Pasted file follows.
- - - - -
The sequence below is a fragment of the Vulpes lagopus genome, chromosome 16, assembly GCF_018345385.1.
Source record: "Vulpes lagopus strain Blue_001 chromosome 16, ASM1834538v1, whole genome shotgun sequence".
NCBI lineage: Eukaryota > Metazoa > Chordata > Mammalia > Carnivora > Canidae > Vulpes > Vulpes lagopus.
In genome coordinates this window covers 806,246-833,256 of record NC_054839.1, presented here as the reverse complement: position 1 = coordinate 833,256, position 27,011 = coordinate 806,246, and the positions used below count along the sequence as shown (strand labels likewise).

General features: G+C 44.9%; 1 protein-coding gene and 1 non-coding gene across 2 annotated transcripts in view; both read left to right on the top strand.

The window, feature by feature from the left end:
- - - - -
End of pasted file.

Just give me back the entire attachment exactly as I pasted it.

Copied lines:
The sequence below is a fragment of the Vulpes lagopus genome, chromosome 16, assembly GCF_018345385.1.
Source record: "Vulpes lagopus strain Blue_001 chromosome 16, ASM1834538v1, whole genome shotgun sequence".
NCBI lineage: Eukaryota > Metazoa > Chordata > Mammalia > Carnivora > Canidae > Vulpes > Vulpes lagopus.
In genome coordinates this window covers 806,246-833,256 of record NC_054839.1, presented here as the reverse complement: position 1 = coordinate 833,256, position 27,011 = coordinate 806,246, and the positions used below count along the sequence as shown (strand labels likewise).

General features: G+C 44.9%; 1 protein-coding gene and 1 non-coding gene across 2 annotated transcripts in view; both read left to right on the top strand.

The window, feature by feature from the left end: